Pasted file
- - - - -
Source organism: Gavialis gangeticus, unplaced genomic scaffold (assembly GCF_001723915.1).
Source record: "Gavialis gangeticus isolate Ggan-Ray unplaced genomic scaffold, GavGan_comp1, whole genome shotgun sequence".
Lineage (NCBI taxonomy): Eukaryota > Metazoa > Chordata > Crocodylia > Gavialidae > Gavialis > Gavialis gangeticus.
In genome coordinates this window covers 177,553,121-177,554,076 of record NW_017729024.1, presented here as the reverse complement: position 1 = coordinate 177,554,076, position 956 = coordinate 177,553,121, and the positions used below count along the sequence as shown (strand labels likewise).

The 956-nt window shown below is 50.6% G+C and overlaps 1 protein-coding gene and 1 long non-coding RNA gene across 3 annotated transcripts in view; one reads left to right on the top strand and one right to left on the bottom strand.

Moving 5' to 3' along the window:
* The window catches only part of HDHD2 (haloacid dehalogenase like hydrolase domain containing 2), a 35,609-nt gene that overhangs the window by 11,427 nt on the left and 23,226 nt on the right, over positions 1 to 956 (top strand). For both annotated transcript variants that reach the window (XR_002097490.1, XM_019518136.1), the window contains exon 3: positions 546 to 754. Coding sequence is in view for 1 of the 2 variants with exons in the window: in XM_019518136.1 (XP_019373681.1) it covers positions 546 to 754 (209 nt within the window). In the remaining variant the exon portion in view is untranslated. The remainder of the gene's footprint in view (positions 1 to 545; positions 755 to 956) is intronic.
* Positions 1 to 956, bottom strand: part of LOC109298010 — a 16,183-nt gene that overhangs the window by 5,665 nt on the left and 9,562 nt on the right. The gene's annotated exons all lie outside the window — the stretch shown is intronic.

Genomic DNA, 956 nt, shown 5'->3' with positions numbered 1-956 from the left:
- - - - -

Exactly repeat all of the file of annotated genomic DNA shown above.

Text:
Source organism: Gavialis gangeticus, unplaced genomic scaffold (assembly GCF_001723915.1).
Source record: "Gavialis gangeticus isolate Ggan-Ray unplaced genomic scaffold, GavGan_comp1, whole genome shotgun sequence".
Lineage (NCBI taxonomy): Eukaryota > Metazoa > Chordata > Crocodylia > Gavialidae > Gavialis > Gavialis gangeticus.
In genome coordinates this window covers 177,553,121-177,554,076 of record NW_017729024.1, presented here as the reverse complement: position 1 = coordinate 177,554,076, position 956 = coordinate 177,553,121, and the positions used below count along the sequence as shown (strand labels likewise).

The 956-nt window shown below is 50.6% G+C and overlaps 1 protein-coding gene and 1 long non-coding RNA gene across 3 annotated transcripts in view; one reads left to right on the top strand and one right to left on the bottom strand.

Moving 5' to 3' along the window:
* The window catches only part of HDHD2 (haloacid dehalogenase like hydrolase domain containing 2), a 35,609-nt gene that overhangs the window by 11,427 nt on the left and 23,226 nt on the right, over positions 1 to 956 (top strand). For both annotated transcript variants that reach the window (XR_002097490.1, XM_019518136.1), the window contains exon 3: positions 546 to 754. Coding sequence is in view for 1 of the 2 variants with exons in the window: in XM_019518136.1 (XP_019373681.1) it covers positions 546 to 754 (209 nt within the window). In the remaining variant the exon portion in view is untranslated. The remainder of the gene's footprint in view (positions 1 to 545; positions 755 to 956) is intronic.
* Positions 1 to 956, bottom strand: part of LOC109298010 — a 16,183-nt gene that overhangs the window by 5,665 nt on the left and 9,562 nt on the right. The gene's annotated exons all lie outside the window — the stretch shown is intronic.

Genomic DNA, 956 nt, shown 5'->3' with positions numbered 1-956 from the left: